Unused Microchips, Motherboards, and Other Electronic Waste Make This Upcycled Watch Tick
August 7, 2020

Recent reports estimate that the world produced 53.6 million metric tons of electronic waste last year alone, a record high that’s expected only to rise. In an effort to prevent digging up precious materials like gold, silver, and aluminum just to return them to the ground later on as trash, the sustainable fashion brand Vollebak has introduced Garbage Watch.
As its name suggests, the upcycled timepiece is constructed with old motherboards, microchips, and computer parts, utilizing bright electrical cords as the strap with an open face and exposed mechanisms.  More Continue reading

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Tote Around Exactly One Watermelon in This Elegant, Leather Bag
August 1, 2020

Say goodbye to the days of fumbling an unwieldy melon while trying to carry in groceries. Japanese designer Tsuchiya Kaban’s latest leather bag provides an elegant, luxury vessel tote around your fruit. Holding exactly one, round watermelon, the carrier was crafted by Yusuke Kadoi as part of a project titled The Fun of Carrying, which encouraged designers to create playful, inventive items as side projects. Watch the video below to see Kadoi’s process and how simply he secures a watermelon inside. More Continue reading

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The Best Paper Dolls for Imaginative Crafting and Play
July 29, 2020

Who’s up on the latest fashion trends, cuts the best figure, and puts together the best looks? A paper doll. A generations-old toy, dress-up paper dolls owe their origins to 18th century France, where they had movable limbs and were akin to puppets. A London company produced the first commercially available paper doll in 1810, […] Continue reading

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Waste Electrical Wires Are Woven into Delicate, Lace Garments by Designer Alexandra Sipa
July 14, 2020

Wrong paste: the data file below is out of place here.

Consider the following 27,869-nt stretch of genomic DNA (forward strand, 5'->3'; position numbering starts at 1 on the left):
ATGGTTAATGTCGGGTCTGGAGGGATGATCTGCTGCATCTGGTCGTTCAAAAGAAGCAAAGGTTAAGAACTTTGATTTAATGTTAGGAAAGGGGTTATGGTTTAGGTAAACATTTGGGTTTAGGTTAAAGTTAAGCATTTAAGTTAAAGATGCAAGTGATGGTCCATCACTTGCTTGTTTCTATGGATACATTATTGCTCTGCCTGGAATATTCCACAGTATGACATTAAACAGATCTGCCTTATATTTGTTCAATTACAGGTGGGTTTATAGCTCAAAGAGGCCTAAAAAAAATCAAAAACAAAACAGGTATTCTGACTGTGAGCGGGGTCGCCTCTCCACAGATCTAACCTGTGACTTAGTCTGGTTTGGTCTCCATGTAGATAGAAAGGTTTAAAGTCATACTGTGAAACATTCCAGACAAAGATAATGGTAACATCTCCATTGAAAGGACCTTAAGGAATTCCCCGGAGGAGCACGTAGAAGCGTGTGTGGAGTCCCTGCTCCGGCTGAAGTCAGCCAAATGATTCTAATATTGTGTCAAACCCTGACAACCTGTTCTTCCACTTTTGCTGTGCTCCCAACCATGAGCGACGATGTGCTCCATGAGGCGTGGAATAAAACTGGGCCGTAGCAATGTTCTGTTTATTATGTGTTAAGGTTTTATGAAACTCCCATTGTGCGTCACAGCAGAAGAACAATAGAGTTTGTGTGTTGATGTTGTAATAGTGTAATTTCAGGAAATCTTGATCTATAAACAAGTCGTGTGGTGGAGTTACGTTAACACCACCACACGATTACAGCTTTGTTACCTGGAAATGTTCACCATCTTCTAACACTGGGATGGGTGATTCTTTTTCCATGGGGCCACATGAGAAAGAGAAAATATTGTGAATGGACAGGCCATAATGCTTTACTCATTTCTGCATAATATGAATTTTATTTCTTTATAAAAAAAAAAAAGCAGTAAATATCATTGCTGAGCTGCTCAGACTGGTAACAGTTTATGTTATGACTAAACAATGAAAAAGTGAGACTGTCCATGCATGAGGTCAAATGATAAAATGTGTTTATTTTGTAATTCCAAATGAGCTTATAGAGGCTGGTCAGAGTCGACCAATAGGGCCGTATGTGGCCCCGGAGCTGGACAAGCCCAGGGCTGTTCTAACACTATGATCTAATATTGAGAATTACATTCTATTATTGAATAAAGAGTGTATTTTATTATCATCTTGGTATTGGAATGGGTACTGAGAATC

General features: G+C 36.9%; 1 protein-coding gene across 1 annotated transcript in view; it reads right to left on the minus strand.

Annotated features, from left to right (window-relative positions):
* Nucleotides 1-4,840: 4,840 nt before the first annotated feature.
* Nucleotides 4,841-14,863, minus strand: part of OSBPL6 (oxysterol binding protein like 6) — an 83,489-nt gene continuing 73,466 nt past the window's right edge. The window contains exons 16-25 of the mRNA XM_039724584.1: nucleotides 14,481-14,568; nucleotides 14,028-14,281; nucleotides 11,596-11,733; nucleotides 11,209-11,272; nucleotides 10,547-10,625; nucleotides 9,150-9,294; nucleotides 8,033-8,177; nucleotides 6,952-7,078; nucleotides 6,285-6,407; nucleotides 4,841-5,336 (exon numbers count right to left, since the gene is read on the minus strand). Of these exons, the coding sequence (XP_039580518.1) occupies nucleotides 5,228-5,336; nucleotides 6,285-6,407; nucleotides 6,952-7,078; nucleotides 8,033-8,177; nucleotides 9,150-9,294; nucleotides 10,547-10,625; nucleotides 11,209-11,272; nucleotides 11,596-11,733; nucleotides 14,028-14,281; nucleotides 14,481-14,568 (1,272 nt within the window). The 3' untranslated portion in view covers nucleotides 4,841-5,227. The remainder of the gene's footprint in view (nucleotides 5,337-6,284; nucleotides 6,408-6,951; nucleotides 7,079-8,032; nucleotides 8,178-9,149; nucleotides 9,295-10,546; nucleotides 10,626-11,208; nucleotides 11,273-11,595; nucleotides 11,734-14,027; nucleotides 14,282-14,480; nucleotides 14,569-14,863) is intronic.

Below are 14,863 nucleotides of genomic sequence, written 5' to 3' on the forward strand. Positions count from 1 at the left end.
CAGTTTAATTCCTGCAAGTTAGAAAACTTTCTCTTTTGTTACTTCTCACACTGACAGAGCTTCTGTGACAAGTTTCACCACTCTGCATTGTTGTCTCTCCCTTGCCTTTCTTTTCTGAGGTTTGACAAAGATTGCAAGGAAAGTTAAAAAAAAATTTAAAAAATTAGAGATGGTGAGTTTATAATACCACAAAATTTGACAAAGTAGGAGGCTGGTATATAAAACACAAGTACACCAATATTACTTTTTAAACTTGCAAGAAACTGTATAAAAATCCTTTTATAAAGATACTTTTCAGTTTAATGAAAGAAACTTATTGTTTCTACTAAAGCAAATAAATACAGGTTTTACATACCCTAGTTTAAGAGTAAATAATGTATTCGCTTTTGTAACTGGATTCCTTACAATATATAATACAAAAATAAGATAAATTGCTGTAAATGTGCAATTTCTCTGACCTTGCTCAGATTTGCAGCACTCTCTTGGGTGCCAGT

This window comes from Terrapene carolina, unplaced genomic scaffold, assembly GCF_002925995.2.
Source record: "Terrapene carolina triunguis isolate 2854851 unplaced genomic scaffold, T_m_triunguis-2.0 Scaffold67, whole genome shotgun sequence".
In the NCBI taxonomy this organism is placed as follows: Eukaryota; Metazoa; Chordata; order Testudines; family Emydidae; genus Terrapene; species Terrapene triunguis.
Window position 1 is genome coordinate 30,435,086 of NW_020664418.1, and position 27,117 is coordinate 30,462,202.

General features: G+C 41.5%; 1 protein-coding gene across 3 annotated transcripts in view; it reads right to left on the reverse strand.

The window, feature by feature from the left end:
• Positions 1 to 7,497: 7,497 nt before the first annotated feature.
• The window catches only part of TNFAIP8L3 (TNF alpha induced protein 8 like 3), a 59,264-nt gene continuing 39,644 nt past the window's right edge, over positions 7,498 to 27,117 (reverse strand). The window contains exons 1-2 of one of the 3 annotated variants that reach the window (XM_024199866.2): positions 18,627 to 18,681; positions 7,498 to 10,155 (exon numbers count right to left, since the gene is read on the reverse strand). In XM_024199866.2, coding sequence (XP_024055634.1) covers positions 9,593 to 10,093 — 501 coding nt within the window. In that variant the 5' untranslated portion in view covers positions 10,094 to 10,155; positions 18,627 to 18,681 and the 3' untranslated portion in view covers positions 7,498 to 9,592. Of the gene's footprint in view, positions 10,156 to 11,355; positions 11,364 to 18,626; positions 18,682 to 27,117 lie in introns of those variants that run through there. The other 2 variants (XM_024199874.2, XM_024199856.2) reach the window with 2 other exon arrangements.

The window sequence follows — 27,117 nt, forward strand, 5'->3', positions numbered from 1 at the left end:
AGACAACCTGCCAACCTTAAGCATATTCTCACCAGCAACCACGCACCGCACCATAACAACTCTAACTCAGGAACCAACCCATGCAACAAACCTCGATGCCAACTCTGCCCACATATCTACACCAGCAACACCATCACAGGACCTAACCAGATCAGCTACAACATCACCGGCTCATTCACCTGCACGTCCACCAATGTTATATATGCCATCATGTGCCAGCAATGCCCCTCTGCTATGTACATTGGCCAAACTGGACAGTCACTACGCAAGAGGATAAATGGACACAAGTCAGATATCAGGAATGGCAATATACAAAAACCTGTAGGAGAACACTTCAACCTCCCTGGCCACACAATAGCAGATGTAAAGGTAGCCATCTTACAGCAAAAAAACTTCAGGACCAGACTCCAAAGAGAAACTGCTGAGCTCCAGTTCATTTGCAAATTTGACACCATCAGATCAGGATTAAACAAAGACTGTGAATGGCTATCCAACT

United Kingdom-based designer Alexandra Sipa creates spellbinding accessories and garments from waste electrical wires. The Central Saint Martins’ graduate initially was inspired to experiment with wires as textiles when her headphones broke, leading her to extract the colorful coils and cables to create wire lace. 
The designer learned to craft vibrant lace from YouTube videos, books, and her own mishaps, and one of her enchanting dresses took 1,000 hours to complete. Many cultural and historical references are woven into her pieces, including her interest in extreme austerity and heightened femininity in Romania. More Continue reading

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Sprawling Metal Forms Elegant, Sculptural Jewelry by Designer Laura Estrada
July 7, 2020

Los Angeles-based designer Laura Estrada handcrafts sustainable jewelry pieces that are conceptually driven, sculptural adornments for the body and face. She uses ancient metalsmithing techniques to create timeless, wearable heirlooms that merge fashion with art. “From a very young age, I have been building little objects with my hands, ” Estrada explains. “This obsession manifested itself when I took a metalsmithing class in college.”
Metal is the designer’s chosen medium, and she describes it as a fierce, unforgiving, stubborn, resilient, and enduring material. More Continue reading

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Brighten Your Notebook Pages with the Best Colored Pen Sets
May 1, 2020